Another thing to check after you replace all vac lines is the EGR valve operation and air injection system.

EGR is connected to the same cto switch, but EGR valve does not hold vacuum and need to be somewhere above 1500rpm to start moving. You can look at the EGR valve stem through the one of the 4 opening and rev up the warmed up engine to above 1500 rpm... You should see pretty obvious movement of the EGR valve stem. If it does not move, rev up some more, if stll nothing, checkvthat there is vacuum in its hose.

To check air injection, remive air filter and you will see two huge holes in the bottom of the air filter housing. If you quicly depress the throtle to quickly rev up the engine so the carb spews out two streams of gasoline, the air injection system should start running and if you try to plug the two holes in the air filter housing, you should feel pretty good, pulsating sucktion in both holes once the engine returns to idle. The sucktion should stop after a couple of minutes of engine idling.
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Unread 08-26-2015, 05:22 AM   #4
Mike Romain
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Which canister are you talking about? The one under the battery is normally a vacuum reservoir for the 4x4 switch and heat controls. The one over on the drivers side is the gas tank vent.
The vacuum reservoir does need the restrictor.
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89 YJ Renegade. BBD Carbed 4.0 HO. Locked front and rear with 33x9.5 BFG AT's
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Unread 08-26-2015, 09:31 AM   #5
jhrebs
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1987 YJ Wrangler 
 
Join Date: Jan 2012
Location: East Windsor, NJ
Posts: 481
I am talking about the canister under the battery tray. There is a small vacuum line that goes to the rear of the jeep via a metal tube. the restrictor was in the hose
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Unread 08-26-2015, 09:58 AM   #6
kgbeast
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In this case there is a vacuum line to the transfer case, although, I thought it was rubber hose not metal tube. When you said "canister" all I could think was the vapor canister. That said, there is no restrictions that are needed regardless of which "canister" you are talking about. The fact that someone went through an effort to put it in, probably done so because something is not working. You will need to test all that as well and see what is out of whack.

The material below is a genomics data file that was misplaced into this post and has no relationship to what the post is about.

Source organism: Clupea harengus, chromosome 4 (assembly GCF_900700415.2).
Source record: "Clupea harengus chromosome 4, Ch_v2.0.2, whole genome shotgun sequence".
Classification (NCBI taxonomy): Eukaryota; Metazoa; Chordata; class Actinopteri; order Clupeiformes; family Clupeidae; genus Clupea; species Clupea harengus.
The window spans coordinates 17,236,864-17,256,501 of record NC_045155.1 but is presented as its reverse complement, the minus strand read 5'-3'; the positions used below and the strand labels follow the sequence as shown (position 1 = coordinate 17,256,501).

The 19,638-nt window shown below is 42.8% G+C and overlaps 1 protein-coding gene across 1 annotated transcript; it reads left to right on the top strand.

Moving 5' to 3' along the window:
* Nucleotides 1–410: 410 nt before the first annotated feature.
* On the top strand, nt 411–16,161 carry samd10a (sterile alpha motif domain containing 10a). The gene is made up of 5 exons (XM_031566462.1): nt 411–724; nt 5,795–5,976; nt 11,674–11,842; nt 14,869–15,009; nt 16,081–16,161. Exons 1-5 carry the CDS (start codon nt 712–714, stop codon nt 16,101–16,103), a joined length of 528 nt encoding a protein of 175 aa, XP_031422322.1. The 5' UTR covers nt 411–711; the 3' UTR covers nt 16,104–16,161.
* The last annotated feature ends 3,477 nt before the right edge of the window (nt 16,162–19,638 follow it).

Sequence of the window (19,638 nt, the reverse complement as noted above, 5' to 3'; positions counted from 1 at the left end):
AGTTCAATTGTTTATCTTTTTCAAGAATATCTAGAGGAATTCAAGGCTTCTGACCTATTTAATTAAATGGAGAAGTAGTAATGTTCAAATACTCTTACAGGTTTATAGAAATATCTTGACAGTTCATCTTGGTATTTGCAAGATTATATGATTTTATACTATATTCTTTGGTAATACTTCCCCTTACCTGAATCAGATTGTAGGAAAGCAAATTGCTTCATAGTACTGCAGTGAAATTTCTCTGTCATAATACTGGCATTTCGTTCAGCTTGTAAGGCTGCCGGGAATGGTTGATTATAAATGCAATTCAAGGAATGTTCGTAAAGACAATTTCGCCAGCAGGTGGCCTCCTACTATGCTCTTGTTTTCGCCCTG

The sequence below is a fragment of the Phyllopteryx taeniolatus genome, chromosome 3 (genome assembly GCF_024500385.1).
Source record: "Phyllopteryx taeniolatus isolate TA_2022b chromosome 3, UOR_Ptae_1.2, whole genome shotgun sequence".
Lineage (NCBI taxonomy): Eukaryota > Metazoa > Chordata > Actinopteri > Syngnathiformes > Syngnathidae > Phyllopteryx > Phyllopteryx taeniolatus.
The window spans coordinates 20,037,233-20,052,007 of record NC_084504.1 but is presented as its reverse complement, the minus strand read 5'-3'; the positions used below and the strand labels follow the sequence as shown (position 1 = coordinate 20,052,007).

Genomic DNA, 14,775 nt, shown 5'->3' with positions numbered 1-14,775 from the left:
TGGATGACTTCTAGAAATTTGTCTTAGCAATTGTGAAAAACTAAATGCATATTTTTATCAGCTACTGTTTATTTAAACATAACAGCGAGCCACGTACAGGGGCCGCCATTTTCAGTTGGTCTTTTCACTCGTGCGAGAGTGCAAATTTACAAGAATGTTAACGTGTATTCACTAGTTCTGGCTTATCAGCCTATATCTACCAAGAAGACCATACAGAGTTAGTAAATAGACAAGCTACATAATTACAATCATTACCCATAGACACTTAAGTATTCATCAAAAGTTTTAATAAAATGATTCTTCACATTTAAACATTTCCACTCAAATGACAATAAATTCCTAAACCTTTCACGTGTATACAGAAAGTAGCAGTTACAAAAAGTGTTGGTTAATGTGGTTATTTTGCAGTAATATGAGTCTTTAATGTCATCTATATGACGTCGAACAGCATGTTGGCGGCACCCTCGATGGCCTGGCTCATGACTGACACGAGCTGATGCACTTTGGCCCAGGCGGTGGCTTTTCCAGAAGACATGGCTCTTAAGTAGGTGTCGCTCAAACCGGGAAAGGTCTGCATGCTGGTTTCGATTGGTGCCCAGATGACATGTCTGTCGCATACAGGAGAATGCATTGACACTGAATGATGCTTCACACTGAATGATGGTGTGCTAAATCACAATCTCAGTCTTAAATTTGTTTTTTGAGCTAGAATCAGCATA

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Unread 08-26-2015, 10:36 AM   #7
jhrebs
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1987 YJ Wrangler 
 
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Well I did trace this to the fuel tank. It is in fact rubber then connects to the metal tube(almost the size of brake line) and continues onto the fuel tank. So that make me think this canister is the vapor canister. I also did find this restrictor so I just put it back in. My mechanic at my shop(non vehicle) thinks it might be to restrict suction so as to not suck up actual fuel?
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Unread 08-26-2015, 10:36 AM   #8
Mike Romain
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Quote:
Originally Posted by kgbeast View Post
In this case there is a vacuum line to the transfer case, although, I thought it was rubber hose not metal tube. When you said "canister" all I could think was the vapor canister. That said, there is no restrictions that are needed regardless of which "canister" you are talking about. The fact that someone went through an effort to put it in, probably done so because something is not working. You will need to test all that as well and see what is out of whack.
The ones I have seen had the restrictor in the line. That stops vacuum surges from affecting things badly.
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86/00 CJ7 Laredo, 33x9.5 BFG AT's, 'glass nose to tail in '00, 'New' frame,wires and plumbing in '09. Carter BBD Carbed 4.0 HO in '10.
89 YJ Renegade. BBD Carbed 4.0 HO. Locked front and rear with 33x9.5 BFG AT's
Some Canadian Bush Jeep Runs and Build Photos: http://mikeromainjeeptrips.shutterfly.com (10 new albums added Sept 16/10)
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Unread 08-27-2015, 07:13 AM   #9
kgbeast
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Quote:
Originally Posted by jhrebs View Post
Well I did trace this to the fuel tank. It is in fact rubber then connects to the metal tube(almost the size of brake line) and continues onto the fuel tank. So that make me think this canister is the vapor canister. I also did find this restrictor so I just put it back in. My mechanic at my shop(non vehicle) thinks it might be to restrict suction so as to not suck up actual fuel?
I remember now... A few days back i saw your thread about starter relay wiring and in the pictures, i could see the vapor can under the starter relay, on the passenger side. This is an unusual place for the can as usually i see those on the other side. I think this is the confusion. That canister is a stock can from what i see. It is not a vsc reservoir.